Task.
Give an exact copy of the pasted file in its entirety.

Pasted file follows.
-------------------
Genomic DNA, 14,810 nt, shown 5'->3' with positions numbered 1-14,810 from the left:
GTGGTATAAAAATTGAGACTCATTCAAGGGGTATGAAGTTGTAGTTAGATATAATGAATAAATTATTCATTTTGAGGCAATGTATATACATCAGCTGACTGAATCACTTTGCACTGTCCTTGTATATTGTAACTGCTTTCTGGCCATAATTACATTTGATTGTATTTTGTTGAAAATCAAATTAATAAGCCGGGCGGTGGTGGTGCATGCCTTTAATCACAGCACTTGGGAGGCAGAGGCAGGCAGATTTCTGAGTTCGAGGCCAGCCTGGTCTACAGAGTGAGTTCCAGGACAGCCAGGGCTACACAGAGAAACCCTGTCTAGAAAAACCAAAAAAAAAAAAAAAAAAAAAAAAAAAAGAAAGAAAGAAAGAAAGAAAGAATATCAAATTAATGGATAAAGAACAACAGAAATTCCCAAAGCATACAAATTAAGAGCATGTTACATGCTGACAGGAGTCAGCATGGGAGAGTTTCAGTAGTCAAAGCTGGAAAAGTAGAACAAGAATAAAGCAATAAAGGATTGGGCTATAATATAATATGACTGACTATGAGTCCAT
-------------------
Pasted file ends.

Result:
Genomic DNA, 14,810 nt, shown 5'->3' with positions numbered 1-14,810 from the left:
GTGGTATAAAAATTGAGACTCATTCAAGGGGTATGAAGTTGTAGTTAGATATAATGAATAAATTATTCATTTTGAGGCAATGTATATACATCAGCTGACTGAATCACTTTGCACTGTCCTTGTATATTGTAACTGCTTTCTGGCCATAATTACATTTGATTGTATTTTGTTGAAAATCAAATTAATAAGCCGGGCGGTGGTGGTGCATGCCTTTAATCACAGCACTTGGGAGGCAGAGGCAGGCAGATTTCTGAGTTCGAGGCCAGCCTGGTCTACAGAGTGAGTTCCAGGACAGCCAGGGCTACACAGAGAAACCCTGTCTAGAAAAACCAAAAAAAAAAAAAAAAAAAAAAAAAAAAGAAAGAAAGAAAGAAAGAAAGAATATCAAATTAATGGATAAAGAACAACAGAAATTCCCAAAGCATACAAATTAAGAGCATGTTACATGCTGACAGGAGTCAGCATGGGAGAGTTTCAGTAGTCAAAGCTGGAAAAGTAGAACAAGAATAAAGCAATAAAGGATTGGGCTATAATATAATATGACTGACTATGAGTCCAT